What Now?

Dear Alan,

I wish I were a journalist and could ask Vice President Gore a question. I would like to ask him: “Mr. Gore, in your personal opinion, should the 25,000 absentee ballots cast in Seminole and Martin counties be thrown out?” Not that his personal opinion makes any legal difference. But it would tell us something about what kind of man he is.

Mr. Gore has portrayed himself in this controversy as an advocate for democracy and the rights of the voters to be counted. Right now, he is conducting a high-profile campaign to reverse Judge Sauls’ ruling, based on the idea that “every vote should count.” The front page of my morning newspaper features a picture of his supporters carrying pre-printed signs, no doubt provided by the Gore campaign, saying “They Know No Shame—Votes Should Count.”

At the same time, his lawyer supporters are in court demanding that about 15,000 votes in Seminole County and about 9,000 votes in Martin County be excluded on account of a technical violation by an election official at the application stage. Note that there are no defects in the votes and no ambiguities about the voters’ intentions—but only a technical flaw in the postcard absentee ballot application. Even that flaw affects only a few thousand of the 25,000 votes the suits seek to exclude. These lawsuits were not brought by the Gore campaign, and have not been joined by the Gore campaign. But Mr. Gore has not criticized them and stands ready to take advantage of them if they should work to his favor.

The Voting Rights Act provides:

 … No person acting under color of law shall … deny the right of any individual to vote in any election because of an error or omission on any record or paper relating to any application, registration, or other act requisite to voting, if such error or omission is not material in determining whether such individual is qualified under State law to vote in such election.

Mr. Gore and his supporters, to their credit, have long been champions of the Voting Rights Act (which, in my opinion, was the single most important civil rights statute ever passed). Yet when it suits their purposes in Seminole and Martin counties, Mr. Gore’s supporters suddenly decide that technical errors or omissions in absentee ballot applications should be fatal. Can you imagine the furor if the Bush campaign ignored or sought to override the Voting Rights Act?

Mr. Gore and his supporters have loudly complained (but with little evidence) that some African-American voters were turned away at the polls on account of technical defects in their voter registration. (Indeed, you raised this issue several days ago.) Yet in Seminole and Martin counties, thousands of voters would be “turned away” because of technical defects that were not even their responsibility. What is the difference?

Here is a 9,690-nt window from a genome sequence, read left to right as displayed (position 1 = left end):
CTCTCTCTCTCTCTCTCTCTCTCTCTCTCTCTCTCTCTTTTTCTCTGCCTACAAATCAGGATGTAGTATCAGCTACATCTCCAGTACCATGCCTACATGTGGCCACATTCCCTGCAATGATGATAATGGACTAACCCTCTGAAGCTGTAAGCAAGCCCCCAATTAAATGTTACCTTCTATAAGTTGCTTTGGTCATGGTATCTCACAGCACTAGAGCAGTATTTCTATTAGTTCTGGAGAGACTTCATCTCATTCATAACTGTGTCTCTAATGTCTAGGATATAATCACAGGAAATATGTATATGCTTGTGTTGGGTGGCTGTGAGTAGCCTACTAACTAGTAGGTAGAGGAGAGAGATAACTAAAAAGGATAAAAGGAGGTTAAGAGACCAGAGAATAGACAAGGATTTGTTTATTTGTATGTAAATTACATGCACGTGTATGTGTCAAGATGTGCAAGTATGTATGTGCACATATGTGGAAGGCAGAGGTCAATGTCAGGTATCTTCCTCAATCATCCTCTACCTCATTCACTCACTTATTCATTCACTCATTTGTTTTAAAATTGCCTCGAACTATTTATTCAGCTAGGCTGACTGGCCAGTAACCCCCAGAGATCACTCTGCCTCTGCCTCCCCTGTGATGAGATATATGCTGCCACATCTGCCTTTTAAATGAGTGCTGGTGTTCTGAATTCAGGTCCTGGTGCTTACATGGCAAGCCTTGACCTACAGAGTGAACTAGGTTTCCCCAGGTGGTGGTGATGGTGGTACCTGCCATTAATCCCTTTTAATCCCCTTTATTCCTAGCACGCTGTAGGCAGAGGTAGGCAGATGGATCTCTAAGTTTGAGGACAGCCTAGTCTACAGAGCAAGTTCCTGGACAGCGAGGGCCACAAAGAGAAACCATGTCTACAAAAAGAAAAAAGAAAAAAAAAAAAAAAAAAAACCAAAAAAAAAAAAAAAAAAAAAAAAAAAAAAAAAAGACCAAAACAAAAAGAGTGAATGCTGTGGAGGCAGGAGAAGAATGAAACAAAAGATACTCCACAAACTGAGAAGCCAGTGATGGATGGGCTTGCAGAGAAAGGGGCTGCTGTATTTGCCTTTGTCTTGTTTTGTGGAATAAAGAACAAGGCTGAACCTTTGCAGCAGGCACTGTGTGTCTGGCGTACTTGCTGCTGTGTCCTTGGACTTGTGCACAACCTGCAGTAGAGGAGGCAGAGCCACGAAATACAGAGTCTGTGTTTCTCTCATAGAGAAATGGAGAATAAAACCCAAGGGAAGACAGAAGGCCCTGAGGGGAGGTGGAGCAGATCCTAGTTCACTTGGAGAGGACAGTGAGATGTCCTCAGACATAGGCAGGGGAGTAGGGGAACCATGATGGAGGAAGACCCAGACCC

Mr. Gore wants political credit (and cover) for defending the rights of voters. But he is unwilling to give up a possible political advantage he might gain from disenfranchising 25,000 voters.

On another front, Sen. Lieberman and Attorney General Bob Butterworth got political credit (and cover) by stating publicly that the military absentee ballots should be counted. These statements were greeted as evidence of fair-mindedness and patriotism. But Lieberman and Butterworth have done nothing to ensure that this sentiment would be translated into action. And now, some of their supporters have filed suit arguing that every absentee ballot received after Election Day (not just those with smudged or missing postmarks) should be thrown out. This lawsuit has gotten little attention, but legal specialists think that it may be Gore’s strongest suit on the law. (The provision allowing late-filed overseas absentee ballots is in a regulation, which was entered to settle a federal lawsuit. The Democratic plaintiffs argue that if Article II requires all rules regarding elections for electors to be made by the legislature, this regulation may be invalid.) I would like to know whether Gore and Lieberman agree that our military personnel, who complied with the law as it stood on Election Day, should be deprived of a vote. If not, why have they not denounced this lawsuit?

So, I would like to ask, “Which is it, Mr. Gore?” If you really think that “every vote should count,” why don’t you call on your supporters to drop these suits? And if you are willing to be elected president by excluding 25,000 unambiguous votes, why don’t you instruct your lawyers in the Florida Supreme Court to drop the lawsuit based on the opposite theory?

Mr. Gore is obviously, and rightly, embarrassed about these lawsuits, which contradict every democratic principle he has claimed to defend. That is why he has not joined them. But he is hiding behind supposedly independent Democratic lawyers in the apparent hope that the American public will not notice that he says one thing and does another. Maybe his campaign should print a few thousand more of those “They Know No Shame” signs and make them available to the opposition.